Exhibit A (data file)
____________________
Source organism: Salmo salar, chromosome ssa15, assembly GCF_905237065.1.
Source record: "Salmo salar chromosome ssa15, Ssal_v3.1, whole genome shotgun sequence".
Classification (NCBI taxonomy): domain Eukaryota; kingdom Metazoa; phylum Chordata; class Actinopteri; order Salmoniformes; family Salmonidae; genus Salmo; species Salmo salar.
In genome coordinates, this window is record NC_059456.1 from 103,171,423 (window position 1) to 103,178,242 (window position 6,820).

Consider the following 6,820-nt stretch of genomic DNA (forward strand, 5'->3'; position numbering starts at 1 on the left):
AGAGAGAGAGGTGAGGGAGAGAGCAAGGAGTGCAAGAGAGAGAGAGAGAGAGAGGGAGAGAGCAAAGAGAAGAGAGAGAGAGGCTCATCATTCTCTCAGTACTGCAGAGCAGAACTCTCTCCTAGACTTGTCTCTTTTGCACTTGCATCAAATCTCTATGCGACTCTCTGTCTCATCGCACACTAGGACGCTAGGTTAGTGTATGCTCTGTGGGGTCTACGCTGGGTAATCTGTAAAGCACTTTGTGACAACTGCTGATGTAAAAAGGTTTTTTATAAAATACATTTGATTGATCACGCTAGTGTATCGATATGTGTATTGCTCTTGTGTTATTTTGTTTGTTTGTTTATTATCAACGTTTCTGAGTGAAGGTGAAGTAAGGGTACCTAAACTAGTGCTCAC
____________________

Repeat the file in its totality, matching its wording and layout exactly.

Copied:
Source organism: Salmo salar, chromosome ssa15, assembly GCF_905237065.1.
Source record: "Salmo salar chromosome ssa15, Ssal_v3.1, whole genome shotgun sequence".
Classification (NCBI taxonomy): domain Eukaryota; kingdom Metazoa; phylum Chordata; class Actinopteri; order Salmoniformes; family Salmonidae; genus Salmo; species Salmo salar.
In genome coordinates, this window is record NC_059456.1 from 103,171,423 (window position 1) to 103,178,242 (window position 6,820).

Consider the following 6,820-nt stretch of genomic DNA (forward strand, 5'->3'; position numbering starts at 1 on the left):
AGAGAGAGAGGTGAGGGAGAGAGCAAGGAGTGCAAGAGAGAGAGAGAGAGAGAGGGAGAGAGCAAAGAGAAGAGAGAGAGAGGCTCATCATTCTCTCAGTACTGCAGAGCAGAACTCTCTCCTAGACTTGTCTCTTTTGCACTTGCATCAAATCTCTATGCGACTCTCTGTCTCATCGCACACTAGGACGCTAGGTTAGTGTATGCTCTGTGGGGTCTACGCTGGGTAATCTGTAAAGCACTTTGTGACAACTGCTGATGTAAAAAGGTTTTTTATAAAATACATTTGATTGATCACGCTAGTGTATCGATATGTGTATTGCTCTTGTGTTATTTTGTTTGTTTGTTTATTATCAACGTTTCTGAGTGAAGGTGAAGTAAGGGTACCTAAACTAGTGCTCAC